Research pioneered by Benjamin Libet in the 1980s has empirically challenged the popular concept of “free will” as a causal element of human decision-making; that is, “free will” as something other than a purely physiological brain process. One strong interpretation of this research is that we make choices before we become conscious of having made those choices. What we imagine as “free will” may not be the agent of choice, but rather an after-the-fact explainer, a narratizer of choices already unconsciously made.
So now we arrive at those two layers of our human reality: what seems to be going on and what actually is going on. This is where the overlay, the usefulness, of divine planning comes in. Males understandably want to dominate females, but how to do this, particularly now that women sit on the Supreme Court, run huge corporations, head up federal executive departments and are allowed to vote? Divine planning to the rescue. The Bible, both Old and New Testaments, makes it clear that women are not equal to men; that they are less clean, less moral, less valuable; that they are things to be bought and sold. There is no mushy equivocation here; the inescapable Biblical message is that it is up to men to manage and control women. So that unconscious male urge to dominate women becomes precisely what the Biblical god or gods want; it’s part of a divine plan.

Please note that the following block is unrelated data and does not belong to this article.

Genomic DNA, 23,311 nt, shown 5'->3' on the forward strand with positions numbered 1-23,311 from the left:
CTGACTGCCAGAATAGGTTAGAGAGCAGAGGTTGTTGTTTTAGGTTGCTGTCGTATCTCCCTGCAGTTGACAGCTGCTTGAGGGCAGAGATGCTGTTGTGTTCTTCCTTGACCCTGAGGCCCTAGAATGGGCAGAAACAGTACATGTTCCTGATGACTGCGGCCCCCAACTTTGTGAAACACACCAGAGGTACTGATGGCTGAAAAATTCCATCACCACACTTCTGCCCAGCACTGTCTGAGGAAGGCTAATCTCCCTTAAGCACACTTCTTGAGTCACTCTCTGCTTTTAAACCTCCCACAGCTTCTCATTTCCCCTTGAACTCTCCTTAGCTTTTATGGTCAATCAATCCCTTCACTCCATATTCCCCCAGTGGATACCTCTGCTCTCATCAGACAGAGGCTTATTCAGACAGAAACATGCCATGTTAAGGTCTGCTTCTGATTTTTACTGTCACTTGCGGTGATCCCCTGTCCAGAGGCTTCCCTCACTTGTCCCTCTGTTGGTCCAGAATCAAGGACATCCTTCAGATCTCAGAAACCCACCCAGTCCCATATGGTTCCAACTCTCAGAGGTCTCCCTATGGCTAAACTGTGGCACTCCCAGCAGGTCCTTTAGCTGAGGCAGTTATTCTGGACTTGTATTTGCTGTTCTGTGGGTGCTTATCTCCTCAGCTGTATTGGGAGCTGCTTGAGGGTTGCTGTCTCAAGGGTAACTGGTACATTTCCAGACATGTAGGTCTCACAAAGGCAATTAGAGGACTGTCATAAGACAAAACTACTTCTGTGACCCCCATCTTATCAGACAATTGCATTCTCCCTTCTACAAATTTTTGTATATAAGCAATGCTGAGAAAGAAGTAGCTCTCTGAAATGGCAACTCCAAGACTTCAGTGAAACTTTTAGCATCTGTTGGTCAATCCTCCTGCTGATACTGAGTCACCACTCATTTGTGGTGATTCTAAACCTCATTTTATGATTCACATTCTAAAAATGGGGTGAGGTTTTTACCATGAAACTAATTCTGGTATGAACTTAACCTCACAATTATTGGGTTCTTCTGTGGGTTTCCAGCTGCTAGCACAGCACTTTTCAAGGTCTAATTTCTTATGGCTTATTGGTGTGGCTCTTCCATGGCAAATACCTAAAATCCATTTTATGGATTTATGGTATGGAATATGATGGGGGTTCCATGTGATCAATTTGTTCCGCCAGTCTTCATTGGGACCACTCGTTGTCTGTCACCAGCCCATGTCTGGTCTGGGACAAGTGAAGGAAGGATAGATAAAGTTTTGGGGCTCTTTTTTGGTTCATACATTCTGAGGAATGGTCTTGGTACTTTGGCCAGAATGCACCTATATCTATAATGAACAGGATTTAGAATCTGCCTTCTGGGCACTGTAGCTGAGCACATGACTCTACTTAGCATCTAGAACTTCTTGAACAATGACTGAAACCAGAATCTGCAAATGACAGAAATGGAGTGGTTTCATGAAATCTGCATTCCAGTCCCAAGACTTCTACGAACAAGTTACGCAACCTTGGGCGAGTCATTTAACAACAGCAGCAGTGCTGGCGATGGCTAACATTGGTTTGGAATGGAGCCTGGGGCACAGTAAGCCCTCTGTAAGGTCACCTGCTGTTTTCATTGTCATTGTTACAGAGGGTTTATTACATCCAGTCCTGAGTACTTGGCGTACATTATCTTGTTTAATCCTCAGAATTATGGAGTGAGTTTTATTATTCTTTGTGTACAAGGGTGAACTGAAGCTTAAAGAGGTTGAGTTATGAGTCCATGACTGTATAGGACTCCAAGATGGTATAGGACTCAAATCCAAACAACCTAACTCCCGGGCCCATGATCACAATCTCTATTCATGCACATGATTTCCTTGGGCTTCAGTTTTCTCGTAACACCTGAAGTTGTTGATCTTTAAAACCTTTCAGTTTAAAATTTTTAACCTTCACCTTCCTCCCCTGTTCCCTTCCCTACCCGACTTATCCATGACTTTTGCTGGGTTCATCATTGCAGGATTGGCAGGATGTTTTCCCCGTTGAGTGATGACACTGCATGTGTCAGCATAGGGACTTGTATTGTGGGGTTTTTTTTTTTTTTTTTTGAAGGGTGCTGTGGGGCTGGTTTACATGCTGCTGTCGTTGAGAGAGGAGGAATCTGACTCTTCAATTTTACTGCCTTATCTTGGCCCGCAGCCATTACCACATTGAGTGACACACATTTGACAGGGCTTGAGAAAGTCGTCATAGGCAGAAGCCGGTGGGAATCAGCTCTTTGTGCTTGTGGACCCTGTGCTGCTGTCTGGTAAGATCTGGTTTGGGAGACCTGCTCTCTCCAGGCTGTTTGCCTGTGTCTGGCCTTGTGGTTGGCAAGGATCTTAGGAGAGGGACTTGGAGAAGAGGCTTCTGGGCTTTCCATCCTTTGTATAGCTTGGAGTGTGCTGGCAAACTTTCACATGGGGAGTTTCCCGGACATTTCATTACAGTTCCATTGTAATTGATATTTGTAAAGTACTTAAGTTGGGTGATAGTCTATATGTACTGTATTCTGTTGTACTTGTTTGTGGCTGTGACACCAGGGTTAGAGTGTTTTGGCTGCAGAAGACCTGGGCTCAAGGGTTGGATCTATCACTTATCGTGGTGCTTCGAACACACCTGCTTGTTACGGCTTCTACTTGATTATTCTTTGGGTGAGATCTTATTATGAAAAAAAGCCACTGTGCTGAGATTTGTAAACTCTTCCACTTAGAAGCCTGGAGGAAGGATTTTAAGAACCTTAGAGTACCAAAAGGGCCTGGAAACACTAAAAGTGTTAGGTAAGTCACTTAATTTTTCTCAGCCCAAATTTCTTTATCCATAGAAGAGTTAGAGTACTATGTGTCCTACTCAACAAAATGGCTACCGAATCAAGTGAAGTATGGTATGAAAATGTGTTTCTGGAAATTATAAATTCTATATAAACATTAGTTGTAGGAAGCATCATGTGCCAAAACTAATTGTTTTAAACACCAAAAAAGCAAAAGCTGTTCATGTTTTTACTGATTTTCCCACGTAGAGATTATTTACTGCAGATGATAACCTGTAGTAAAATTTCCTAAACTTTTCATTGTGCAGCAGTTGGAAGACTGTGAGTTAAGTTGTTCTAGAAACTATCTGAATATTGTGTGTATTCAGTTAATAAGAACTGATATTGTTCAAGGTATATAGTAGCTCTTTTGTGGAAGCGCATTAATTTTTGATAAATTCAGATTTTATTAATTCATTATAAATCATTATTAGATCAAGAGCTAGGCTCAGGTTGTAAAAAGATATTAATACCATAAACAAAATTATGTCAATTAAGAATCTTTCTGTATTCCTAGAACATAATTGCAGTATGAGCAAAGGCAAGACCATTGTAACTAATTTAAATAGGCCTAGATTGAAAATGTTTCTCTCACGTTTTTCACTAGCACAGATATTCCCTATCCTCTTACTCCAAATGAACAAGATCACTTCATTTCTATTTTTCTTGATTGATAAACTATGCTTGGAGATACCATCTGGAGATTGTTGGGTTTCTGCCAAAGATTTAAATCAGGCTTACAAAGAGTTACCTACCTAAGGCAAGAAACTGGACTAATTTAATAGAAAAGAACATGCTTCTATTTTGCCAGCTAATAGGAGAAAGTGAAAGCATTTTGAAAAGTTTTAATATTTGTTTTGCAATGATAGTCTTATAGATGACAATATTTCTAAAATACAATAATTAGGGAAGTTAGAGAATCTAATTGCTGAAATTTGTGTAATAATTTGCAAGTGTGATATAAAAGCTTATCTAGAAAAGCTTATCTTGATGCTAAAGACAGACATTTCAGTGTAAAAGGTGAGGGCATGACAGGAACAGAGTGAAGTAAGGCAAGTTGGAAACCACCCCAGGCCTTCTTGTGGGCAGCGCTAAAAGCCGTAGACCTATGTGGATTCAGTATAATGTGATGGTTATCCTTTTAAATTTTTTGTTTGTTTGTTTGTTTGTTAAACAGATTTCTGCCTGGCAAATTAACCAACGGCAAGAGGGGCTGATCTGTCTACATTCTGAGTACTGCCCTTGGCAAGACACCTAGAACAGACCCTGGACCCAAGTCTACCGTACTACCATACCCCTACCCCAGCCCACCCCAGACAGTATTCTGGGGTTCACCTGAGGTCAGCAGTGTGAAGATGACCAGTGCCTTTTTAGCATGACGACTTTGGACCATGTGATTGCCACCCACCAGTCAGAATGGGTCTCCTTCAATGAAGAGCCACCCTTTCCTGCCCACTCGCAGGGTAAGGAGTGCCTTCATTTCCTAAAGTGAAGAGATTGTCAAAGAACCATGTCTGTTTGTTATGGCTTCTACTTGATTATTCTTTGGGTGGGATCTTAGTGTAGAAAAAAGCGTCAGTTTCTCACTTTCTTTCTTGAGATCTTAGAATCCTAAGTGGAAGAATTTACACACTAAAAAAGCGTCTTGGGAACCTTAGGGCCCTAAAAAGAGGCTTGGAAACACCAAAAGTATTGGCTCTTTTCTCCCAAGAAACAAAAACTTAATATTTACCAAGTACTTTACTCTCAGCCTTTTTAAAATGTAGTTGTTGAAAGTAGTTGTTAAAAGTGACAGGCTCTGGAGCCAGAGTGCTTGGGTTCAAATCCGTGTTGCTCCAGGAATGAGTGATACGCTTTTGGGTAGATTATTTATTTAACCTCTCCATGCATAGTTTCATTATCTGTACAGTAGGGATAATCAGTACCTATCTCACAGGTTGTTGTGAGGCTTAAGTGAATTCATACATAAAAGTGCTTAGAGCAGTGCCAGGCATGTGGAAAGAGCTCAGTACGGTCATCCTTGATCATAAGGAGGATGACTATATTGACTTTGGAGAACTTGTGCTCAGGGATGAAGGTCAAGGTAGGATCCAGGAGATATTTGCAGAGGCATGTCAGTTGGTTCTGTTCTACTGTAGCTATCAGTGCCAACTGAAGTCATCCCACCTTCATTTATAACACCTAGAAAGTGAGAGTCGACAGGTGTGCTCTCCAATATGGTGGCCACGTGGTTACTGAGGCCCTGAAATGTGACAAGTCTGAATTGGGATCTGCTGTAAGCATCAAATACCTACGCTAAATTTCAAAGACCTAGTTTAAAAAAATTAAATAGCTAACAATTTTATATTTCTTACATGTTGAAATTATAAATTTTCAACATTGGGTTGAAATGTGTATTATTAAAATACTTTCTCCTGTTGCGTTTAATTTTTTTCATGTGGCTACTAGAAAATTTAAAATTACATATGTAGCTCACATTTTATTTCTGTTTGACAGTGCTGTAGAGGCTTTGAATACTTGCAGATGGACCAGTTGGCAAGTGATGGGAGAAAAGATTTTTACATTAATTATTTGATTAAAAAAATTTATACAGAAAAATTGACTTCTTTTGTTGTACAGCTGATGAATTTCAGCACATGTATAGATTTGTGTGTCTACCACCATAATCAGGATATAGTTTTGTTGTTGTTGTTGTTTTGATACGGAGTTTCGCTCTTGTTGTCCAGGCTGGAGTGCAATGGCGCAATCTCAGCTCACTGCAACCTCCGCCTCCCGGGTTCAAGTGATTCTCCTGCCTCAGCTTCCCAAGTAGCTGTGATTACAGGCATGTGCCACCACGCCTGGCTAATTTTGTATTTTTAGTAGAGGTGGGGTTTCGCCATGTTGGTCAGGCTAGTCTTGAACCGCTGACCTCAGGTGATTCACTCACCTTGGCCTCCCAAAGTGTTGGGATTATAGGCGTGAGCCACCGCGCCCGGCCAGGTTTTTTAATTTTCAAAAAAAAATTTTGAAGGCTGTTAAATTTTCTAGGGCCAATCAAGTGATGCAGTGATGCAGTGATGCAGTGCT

Divine plans always come in handy. Once you understand them, they offer the perfect answer to any troubling question. They’re unequivocal; no Ifs, Ands or Buts. They quiet a troubled mind, like when you were little and upset and your mother gently stroked your hair and fevered brow and soothed you, “There, there, everything’s going to be alright.”
U.S. Senator James Inhofe (R-OK), for example, might be expected to feel anxious, uneasy about the possible threat of anthropogenic climate change. He is, after all, the ranking Republican on the Committee on Environment & Public Works. He bears some responsibility for preserving the planet, or at least our part of it, for future generations. The obligations imposed on him by his office and by this potentially existential threat might understandably feel highly disruptive, too burdensome.